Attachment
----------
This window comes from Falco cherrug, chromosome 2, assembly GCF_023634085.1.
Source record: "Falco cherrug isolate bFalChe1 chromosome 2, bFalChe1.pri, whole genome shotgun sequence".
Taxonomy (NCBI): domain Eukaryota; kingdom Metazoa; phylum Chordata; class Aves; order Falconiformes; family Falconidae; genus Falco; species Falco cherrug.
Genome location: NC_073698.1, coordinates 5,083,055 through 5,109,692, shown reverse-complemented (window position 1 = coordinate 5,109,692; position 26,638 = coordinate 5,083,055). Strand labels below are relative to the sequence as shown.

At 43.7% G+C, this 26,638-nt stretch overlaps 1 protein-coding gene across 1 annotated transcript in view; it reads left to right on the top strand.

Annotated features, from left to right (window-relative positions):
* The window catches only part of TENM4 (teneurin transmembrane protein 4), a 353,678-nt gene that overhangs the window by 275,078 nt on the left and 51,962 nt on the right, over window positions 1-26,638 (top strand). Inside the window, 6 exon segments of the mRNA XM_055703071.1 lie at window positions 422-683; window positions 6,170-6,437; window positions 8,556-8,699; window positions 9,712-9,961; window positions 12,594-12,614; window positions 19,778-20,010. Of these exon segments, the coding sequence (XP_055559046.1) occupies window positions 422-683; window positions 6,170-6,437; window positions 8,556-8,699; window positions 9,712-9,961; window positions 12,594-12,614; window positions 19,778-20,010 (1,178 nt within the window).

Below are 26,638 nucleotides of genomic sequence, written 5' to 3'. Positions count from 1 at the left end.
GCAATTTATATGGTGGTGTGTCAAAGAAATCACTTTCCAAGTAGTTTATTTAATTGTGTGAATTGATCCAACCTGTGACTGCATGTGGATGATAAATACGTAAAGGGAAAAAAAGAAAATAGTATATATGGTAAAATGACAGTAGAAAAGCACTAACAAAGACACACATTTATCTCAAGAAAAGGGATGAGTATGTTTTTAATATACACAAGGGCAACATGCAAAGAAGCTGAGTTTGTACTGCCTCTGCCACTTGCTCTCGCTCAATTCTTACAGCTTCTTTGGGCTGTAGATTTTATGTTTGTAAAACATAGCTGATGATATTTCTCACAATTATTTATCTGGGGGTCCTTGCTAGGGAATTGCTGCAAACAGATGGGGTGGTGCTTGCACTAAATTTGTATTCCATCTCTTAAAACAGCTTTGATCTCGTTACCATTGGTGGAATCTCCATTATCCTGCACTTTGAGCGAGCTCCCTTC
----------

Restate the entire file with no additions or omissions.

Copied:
This window comes from Falco cherrug, chromosome 2, assembly GCF_023634085.1.
Source record: "Falco cherrug isolate bFalChe1 chromosome 2, bFalChe1.pri, whole genome shotgun sequence".
Taxonomy (NCBI): domain Eukaryota; kingdom Metazoa; phylum Chordata; class Aves; order Falconiformes; family Falconidae; genus Falco; species Falco cherrug.
Genome location: NC_073698.1, coordinates 5,083,055 through 5,109,692, shown reverse-complemented (window position 1 = coordinate 5,109,692; position 26,638 = coordinate 5,083,055). Strand labels below are relative to the sequence as shown.

At 43.7% G+C, this 26,638-nt stretch overlaps 1 protein-coding gene across 1 annotated transcript in view; it reads left to right on the top strand.

Annotated features, from left to right (window-relative positions):
* The window catches only part of TENM4 (teneurin transmembrane protein 4), a 353,678-nt gene that overhangs the window by 275,078 nt on the left and 51,962 nt on the right, over window positions 1-26,638 (top strand). Inside the window, 6 exon segments of the mRNA XM_055703071.1 lie at window positions 422-683; window positions 6,170-6,437; window positions 8,556-8,699; window positions 9,712-9,961; window positions 12,594-12,614; window positions 19,778-20,010. Of these exon segments, the coding sequence (XP_055559046.1) occupies window positions 422-683; window positions 6,170-6,437; window positions 8,556-8,699; window positions 9,712-9,961; window positions 12,594-12,614; window positions 19,778-20,010 (1,178 nt within the window).

Below are 26,638 nucleotides of genomic sequence, written 5' to 3'. Positions count from 1 at the left end.
GCAATTTATATGGTGGTGTGTCAAAGAAATCACTTTCCAAGTAGTTTATTTAATTGTGTGAATTGATCCAACCTGTGACTGCATGTGGATGATAAATACGTAAAGGGAAAAAAAGAAAATAGTATATATGGTAAAATGACAGTAGAAAAGCACTAACAAAGACACACATTTATCTCAAGAAAAGGGATGAGTATGTTTTTAATATACACAAGGGCAACATGCAAAGAAGCTGAGTTTGTACTGCCTCTGCCACTTGCTCTCGCTCAATTCTTACAGCTTCTTTGGGCTGTAGATTTTATGTTTGTAAAACATAGCTGATGATATTTCTCACAATTATTTATCTGGGGGTCCTTGCTAGGGAATTGCTGCAAACAGATGGGGTGGTGCTTGCACTAAATTTGTATTCCATCTCTTAAAACAGCTTTGATCTCGTTACCATTGGTGGAATCTCCATTATCCTGCACTTTGAGCGAGCTCCCTTC